A Great Story Is More Than a String of Interesting Events

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Like many new writers, I thought I had to create a string of interesting events to make a good story. Some scary, some romantic, some brave, etc. I didn’t see the story as my protagonist’s journey to become someone better.

Goals

Now I know my protagonist’s internal and external goals need to guide the events I include. The events will have conflicts and disasters that push my protagonist forward to attain her goals or direct her to change her goals.

Here’s an example showing how to create events so that designer Abby can do something she couldn’t do in the beginning.

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First, look at her goals and what she struggles with.

Internal Goal: Abby wants people to notice her and listen to her.

External Goal: She wants to be promoted to manager of a design team.

 

Next, identify what she’s good at.

Competency: She’s an accomplished designer.

Then, considering the above, brainstorm the initial event that sends Abby on her journey.

Possible Inciting Incidents

Case 1: Abby must use vacation time to go home and take care of her loving mom.

Case 2: A design manager’s accident keeps him home for at least 2 months. The firm will choose the interim manager from Abby and her peers. The chosen designer will show how successful she is as a manager.

Case 3: For the open manager position Abby wanted, the company hires a handsome man from outside the firm.

Case 4: Three top designers must present a design for a particular project. They’ll each have three junior designers to help them. Company vice presidents will judge the design. The winner gets a manager job.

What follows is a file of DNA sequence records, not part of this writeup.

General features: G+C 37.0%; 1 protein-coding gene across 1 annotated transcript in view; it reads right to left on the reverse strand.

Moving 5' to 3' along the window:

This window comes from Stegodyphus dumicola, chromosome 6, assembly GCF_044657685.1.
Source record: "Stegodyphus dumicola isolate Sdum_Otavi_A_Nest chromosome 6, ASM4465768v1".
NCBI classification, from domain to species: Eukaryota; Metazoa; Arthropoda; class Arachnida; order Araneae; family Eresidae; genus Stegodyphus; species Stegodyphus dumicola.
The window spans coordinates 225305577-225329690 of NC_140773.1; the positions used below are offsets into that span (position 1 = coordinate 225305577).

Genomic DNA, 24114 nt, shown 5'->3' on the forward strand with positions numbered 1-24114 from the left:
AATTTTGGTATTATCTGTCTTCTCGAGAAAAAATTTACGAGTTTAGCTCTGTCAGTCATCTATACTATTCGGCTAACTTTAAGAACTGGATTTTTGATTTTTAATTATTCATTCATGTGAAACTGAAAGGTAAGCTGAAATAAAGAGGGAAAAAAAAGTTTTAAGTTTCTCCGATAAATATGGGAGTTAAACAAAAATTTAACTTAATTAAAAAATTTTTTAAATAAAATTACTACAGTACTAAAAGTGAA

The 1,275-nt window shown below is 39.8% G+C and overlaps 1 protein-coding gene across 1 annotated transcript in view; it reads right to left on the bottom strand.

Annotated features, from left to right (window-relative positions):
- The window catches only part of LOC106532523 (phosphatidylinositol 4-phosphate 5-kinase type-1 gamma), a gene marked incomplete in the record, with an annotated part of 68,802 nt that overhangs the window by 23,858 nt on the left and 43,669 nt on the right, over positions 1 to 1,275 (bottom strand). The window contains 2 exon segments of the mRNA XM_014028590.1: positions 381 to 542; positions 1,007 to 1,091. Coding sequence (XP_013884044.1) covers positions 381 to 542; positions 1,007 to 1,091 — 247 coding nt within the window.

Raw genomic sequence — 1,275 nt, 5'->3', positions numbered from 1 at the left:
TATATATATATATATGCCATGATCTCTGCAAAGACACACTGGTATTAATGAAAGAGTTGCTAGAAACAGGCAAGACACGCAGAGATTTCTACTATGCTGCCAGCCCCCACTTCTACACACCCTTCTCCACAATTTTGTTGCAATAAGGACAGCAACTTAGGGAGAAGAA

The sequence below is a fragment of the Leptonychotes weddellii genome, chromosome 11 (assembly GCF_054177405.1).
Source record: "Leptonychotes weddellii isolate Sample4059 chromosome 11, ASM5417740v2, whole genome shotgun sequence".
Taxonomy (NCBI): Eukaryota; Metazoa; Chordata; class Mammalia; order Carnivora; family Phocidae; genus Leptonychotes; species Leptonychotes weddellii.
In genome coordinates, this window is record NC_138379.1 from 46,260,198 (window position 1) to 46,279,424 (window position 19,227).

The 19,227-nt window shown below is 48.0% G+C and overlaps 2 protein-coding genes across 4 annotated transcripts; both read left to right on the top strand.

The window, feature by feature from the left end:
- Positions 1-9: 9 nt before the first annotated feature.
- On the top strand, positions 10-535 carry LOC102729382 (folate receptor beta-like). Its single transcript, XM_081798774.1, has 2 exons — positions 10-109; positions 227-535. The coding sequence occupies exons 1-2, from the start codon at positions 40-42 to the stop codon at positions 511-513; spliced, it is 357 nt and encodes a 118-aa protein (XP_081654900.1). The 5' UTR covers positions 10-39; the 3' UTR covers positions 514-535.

Creating Meaningful Events

Although we could make Case 1 work, it doesn’t naturally mesh with her internal and external goals or her competency. For Case 3, we could, again, brainstorm twists to make Case 3 work with Abby’s goals.

image by jimmikehank

I can see great possibilities for a series of events that flow from Abby’s goals for Cases 2 and 4.

In Case 2, the first set of events could center on Abby getting the interim job because of her competency. She thinks a permanent manager job is hers. But she applies hard-nosed tactics to get her reports to listen to her.

In the next events, conflicts and disasters surge as her reports avoid her, and production and quality decrease. Abby’s internal and external goals are at risk.

Then new events arise when a mentor explains to her what good management is: using her expertise to help her reports be their best, to obtain what they need to do their jobs, and to lead them with firmness, not meanness.

Then the crisis event occurs when the manager returns. Abby is a peer again, and the manager scraps her design.

More events carry her to a satisfying ending. Possibly, her peers back her, and the manager reinstates the design. Then, upper management recognizes her leadership and sends her to management training.

Unlike in the beginning, Abby now knows how to get people to listen to her, is a noteworthy leader, and is on the road to management.

Case 4 could flow with similar events.

Replace interesting story events with events meaningful to your protagonist’s goals. Click to tweet.

What system, such as the Hero’s Journey, do you use to map out events?

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